What is stacking in PCB?

Introduction to Stacked PCBs

Printed Circuit Boards (PCBs) have revolutionized the electronics industry by providing a reliable and efficient way to connect electronic components. As technology advances and devices become more compact, the demand for higher density and functionality in PCBs has increased. One solution to this challenge is the use of stacked PCBs, also known as multi-layer PCBs or 3D PCBs.

What are Stacked PCBs?

Stacked PCBs are a type of printed circuit board that consists of multiple layers of conductive material, typically copper, separated by insulating layers. These layers are stacked on top of each other and interconnected through vias, which are small holes drilled through the layers and plated with conductive material.

Advantages of Stacked PCBs

Stacked PCBs offer several advantages over traditional single-layer PCBs:

  1. Increased Density: By stacking multiple layers, stacked PCBs can accommodate more components and circuits in a smaller footprint, allowing for more compact and efficient designs.

  2. Improved Signal Integrity: The use of multiple layers allows for better control over signal routing, reducing crosstalk and electromagnetic interference (EMI).

  3. Enhanced Thermal Management: Stacked PCBs can incorporate dedicated layers for heat dissipation, improving thermal management and preventing overheating of components.

  4. Reduced Weight and Size: By consolidating multiple single-layer PCBs into a single stacked PCB, the overall weight and size of the device can be significantly reduced.

Types of Stacked PCBs

There are several types of stacked PCBs, each with its own unique characteristics and applications.

Two-Layer PCBs

Two-layer PCBs, also known as double-sided PCBs, consist of two conductive layers separated by an insulating layer. These PCBs are the most basic type of stacked PCB and are commonly used in simple electronic devices.

Multi-Layer PCBs

Multi-layer PCBs consist of three or more conductive layers separated by insulating layers. The number of layers can vary depending on the complexity and requirements of the device. Common configurations include:

  • 4-layer PCBs
  • 6-layer PCBs
  • 8-layer PCBs
  • 10-layer PCBs or more

High Density Interconnect (HDI) PCBs

HDI PCBs are a type of stacked PCB that uses advanced manufacturing techniques to achieve even higher density and smaller feature sizes. These PCBs typically have more than 10 layers and use micro-vias and buried vias to interconnect the layers.

Rigid-Flex PCBs

Rigid-flex PCBs combine the benefits of both rigid and flexible PCBs. They consist of rigid PCB sections connected by flexible PCB sections, allowing for three-dimensional designs and improved reliability in applications that require bending or folding of the PCB.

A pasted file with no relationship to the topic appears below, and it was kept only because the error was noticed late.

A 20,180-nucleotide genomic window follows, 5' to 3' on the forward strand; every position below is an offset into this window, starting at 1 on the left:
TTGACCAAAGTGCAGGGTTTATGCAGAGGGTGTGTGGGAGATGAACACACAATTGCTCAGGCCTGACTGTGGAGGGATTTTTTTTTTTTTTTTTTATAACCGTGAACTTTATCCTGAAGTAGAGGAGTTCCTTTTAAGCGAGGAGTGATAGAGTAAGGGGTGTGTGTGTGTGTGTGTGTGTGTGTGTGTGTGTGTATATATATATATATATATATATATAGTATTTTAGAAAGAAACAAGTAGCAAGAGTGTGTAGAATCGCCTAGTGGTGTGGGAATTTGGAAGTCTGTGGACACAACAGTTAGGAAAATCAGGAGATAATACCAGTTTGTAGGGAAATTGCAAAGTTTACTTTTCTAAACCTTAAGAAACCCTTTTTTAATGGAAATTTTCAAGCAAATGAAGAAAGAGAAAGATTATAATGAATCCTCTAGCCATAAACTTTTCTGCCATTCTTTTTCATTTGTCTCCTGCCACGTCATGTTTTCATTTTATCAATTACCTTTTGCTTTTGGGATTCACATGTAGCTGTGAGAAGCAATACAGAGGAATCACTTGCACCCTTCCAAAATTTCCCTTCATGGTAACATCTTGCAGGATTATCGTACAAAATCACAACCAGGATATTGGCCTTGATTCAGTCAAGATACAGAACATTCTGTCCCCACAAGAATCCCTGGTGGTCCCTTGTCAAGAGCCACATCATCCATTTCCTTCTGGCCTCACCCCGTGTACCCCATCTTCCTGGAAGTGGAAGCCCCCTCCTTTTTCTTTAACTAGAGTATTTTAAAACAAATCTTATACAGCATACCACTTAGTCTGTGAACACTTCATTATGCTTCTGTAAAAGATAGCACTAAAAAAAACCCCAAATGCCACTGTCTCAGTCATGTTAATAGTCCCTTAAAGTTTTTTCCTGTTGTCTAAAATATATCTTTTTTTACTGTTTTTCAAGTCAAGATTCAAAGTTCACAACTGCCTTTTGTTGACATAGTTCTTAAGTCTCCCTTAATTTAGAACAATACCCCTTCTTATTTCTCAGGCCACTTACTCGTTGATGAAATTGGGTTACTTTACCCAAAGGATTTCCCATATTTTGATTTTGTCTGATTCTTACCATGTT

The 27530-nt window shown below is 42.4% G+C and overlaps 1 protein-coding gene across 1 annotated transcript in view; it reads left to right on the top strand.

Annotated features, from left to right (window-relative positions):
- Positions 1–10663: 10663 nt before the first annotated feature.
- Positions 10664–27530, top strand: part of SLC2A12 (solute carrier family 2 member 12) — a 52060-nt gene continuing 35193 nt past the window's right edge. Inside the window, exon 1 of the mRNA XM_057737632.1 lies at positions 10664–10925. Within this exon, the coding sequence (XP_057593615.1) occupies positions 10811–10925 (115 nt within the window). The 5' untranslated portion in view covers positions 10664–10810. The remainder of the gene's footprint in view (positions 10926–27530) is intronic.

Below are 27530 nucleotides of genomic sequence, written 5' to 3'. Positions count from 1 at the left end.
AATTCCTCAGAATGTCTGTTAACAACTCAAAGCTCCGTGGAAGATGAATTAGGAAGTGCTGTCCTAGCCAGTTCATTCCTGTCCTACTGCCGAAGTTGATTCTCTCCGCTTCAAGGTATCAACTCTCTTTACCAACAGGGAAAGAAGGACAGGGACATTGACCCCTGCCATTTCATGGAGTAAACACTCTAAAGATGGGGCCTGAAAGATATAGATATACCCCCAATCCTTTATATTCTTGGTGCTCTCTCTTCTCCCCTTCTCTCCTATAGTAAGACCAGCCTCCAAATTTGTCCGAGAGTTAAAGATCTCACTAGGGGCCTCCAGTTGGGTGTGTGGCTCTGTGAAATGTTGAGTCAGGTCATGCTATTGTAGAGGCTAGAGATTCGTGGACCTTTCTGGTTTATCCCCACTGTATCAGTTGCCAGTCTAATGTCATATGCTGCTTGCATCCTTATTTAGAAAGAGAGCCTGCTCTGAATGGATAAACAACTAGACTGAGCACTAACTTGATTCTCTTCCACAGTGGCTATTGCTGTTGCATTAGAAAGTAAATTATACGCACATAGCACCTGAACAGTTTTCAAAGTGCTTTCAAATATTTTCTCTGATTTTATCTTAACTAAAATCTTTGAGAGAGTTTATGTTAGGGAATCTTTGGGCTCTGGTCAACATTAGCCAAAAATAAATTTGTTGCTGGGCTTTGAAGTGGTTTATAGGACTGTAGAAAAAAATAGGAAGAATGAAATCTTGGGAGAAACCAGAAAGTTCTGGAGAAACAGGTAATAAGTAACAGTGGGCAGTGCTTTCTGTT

Designing Stacked PCBs

Designing stacked PCBs requires careful consideration of several factors to ensure optimal performance and manufacturability.

Layer Stackup

The layer stackup refers to the arrangement of conductive and insulating layers in a stacked PCB. Proper layer stackup design is crucial for maintaining signal integrity, controlling impedance, and minimizing EMI.

A typical 4-layer PCB stackup might consist of the following layers:

Layer Material Thickness (mm)
Top Layer Copper 0.035
Dielectric Layer 1 FR-4 0.2
Inner Layer 1 Copper 0.035
Dielectric Layer 2 FR-4 0.7
Inner Layer 2 Copper 0.035
Dielectric Layer 3 FR-4 0.2
Bottom Layer Copper 0.035

Signal Routing

Signal routing in stacked PCBs involves the placement and routing of traces on the various layers to ensure proper connectivity and signal integrity. Some key considerations include:

  • Minimizing the length of traces to reduce signal delay and attenuation
  • Avoiding sharp bends and corners to prevent signal reflections and distortions
  • Maintaining proper spacing between traces to minimize crosstalk
  • Using ground planes and power planes to provide shielding and reduce EMI

Via Design

Vias are essential for interconnecting the layers in a stacked PCB. Proper via design is crucial for maintaining signal integrity and manufacturability. Some common types of vias include:

  • Through-hole vias: Drilled through all layers and plated with conductive material
  • Blind vias: Drilled from one surface layer to an inner layer
  • Buried vias: Drilled between two inner layers and not visible from the surface

The size and spacing of vias should be carefully considered to ensure manufacturability and reliability.

Thermal Management

Stacked PCBs can generate significant heat due to the high density of components and circuits. Proper thermal management is essential to prevent overheating and ensure reliable operation. Some strategies for thermal management in stacked PCBs include:

  • Using dedicated layers for heat dissipation, such as ground planes or thermal vias
  • Incorporating heat sinks or thermal pads to dissipate heat from high-power components
  • Optimizing component placement to minimize heat concentration

Manufacturing Stacked PCBs

Manufacturing stacked PCBs involves several specialized processes and techniques to ensure proper alignment, interconnection, and reliability.